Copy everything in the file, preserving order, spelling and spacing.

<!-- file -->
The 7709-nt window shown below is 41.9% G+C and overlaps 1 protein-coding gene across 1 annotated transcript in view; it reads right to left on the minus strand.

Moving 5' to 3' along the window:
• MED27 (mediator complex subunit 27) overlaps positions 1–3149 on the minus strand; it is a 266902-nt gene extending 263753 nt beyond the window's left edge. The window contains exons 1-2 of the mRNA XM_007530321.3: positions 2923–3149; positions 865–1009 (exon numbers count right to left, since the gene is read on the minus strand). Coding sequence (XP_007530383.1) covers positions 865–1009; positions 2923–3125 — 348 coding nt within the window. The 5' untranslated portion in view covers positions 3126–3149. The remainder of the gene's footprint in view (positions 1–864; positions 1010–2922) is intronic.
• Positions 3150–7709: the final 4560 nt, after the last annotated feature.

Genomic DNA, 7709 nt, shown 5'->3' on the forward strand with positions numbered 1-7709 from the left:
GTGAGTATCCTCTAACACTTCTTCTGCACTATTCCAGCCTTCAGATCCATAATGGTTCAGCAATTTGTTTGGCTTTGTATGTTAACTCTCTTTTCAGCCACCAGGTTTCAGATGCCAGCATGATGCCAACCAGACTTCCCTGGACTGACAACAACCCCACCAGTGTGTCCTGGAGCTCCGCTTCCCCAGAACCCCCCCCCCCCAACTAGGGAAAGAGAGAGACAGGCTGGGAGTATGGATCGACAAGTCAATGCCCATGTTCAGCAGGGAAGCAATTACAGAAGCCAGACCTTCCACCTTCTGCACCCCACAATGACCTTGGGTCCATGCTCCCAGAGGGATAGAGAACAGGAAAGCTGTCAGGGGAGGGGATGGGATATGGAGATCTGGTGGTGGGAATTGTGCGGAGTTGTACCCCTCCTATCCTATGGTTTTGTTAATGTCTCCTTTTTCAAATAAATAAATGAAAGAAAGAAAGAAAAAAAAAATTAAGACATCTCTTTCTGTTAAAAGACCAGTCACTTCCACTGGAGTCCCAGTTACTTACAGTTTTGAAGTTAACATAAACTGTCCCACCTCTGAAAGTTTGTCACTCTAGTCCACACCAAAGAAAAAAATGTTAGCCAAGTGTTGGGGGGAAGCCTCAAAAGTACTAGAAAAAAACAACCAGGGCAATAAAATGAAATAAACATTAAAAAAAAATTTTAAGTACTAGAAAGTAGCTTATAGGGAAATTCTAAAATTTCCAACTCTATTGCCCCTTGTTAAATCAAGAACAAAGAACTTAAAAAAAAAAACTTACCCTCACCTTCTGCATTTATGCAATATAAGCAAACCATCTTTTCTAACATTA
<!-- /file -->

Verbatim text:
The 7709-nt window shown below is 41.9% G+C and overlaps 1 protein-coding gene across 1 annotated transcript in view; it reads right to left on the minus strand.

Moving 5' to 3' along the window:
• MED27 (mediator complex subunit 27) overlaps positions 1–3149 on the minus strand; it is a 266902-nt gene extending 263753 nt beyond the window's left edge. The window contains exons 1-2 of the mRNA XM_007530321.3: positions 2923–3149; positions 865–1009 (exon numbers count right to left, since the gene is read on the minus strand). Coding sequence (XP_007530383.1) covers positions 865–1009; positions 2923–3125 — 348 coding nt within the window. The 5' untranslated portion in view covers positions 3126–3149. The remainder of the gene's footprint in view (positions 1–864; positions 1010–2922) is intronic.
• Positions 3150–7709: the final 4560 nt, after the last annotated feature.

Genomic DNA, 7709 nt, shown 5'->3' on the forward strand with positions numbered 1-7709 from the left:
GTGAGTATCCTCTAACACTTCTTCTGCACTATTCCAGCCTTCAGATCCATAATGGTTCAGCAATTTGTTTGGCTTTGTATGTTAACTCTCTTTTCAGCCACCAGGTTTCAGATGCCAGCATGATGCCAACCAGACTTCCCTGGACTGACAACAACCCCACCAGTGTGTCCTGGAGCTCCGCTTCCCCAGAACCCCCCCCCCCCAACTAGGGAAAGAGAGAGACAGGCTGGGAGTATGGATCGACAAGTCAATGCCCATGTTCAGCAGGGAAGCAATTACAGAAGCCAGACCTTCCACCTTCTGCACCCCACAATGACCTTGGGTCCATGCTCCCAGAGGGATAGAGAACAGGAAAGCTGTCAGGGGAGGGGATGGGATATGGAGATCTGGTGGTGGGAATTGTGCGGAGTTGTACCCCTCCTATCCTATGGTTTTGTTAATGTCTCCTTTTTCAAATAAATAAATGAAAGAAAGAAAGAAAAAAAAAATTAAGACATCTCTTTCTGTTAAAAGACCAGTCACTTCCACTGGAGTCCCAGTTACTTACAGTTTTGAAGTTAACATAAACTGTCCCACCTCTGAAAGTTTGTCACTCTAGTCCACACCAAAGAAAAAAATGTTAGCCAAGTGTTGGGGGGAAGCCTCAAAAGTACTAGAAAAAAACAACCAGGGCAATAAAATGAAATAAACATTAAAAAAAAATTTTAAGTACTAGAAAGTAGCTTATAGGGAAATTCTAAAATTTCCAACTCTATTGCCCCTTGTTAAATCAAGAACAAAGAACTTAAAAAAAAAAACTTACCCTCACCTTCTGCATTTATGCAATATAAGCAAACCATCTTTTCTAACATTA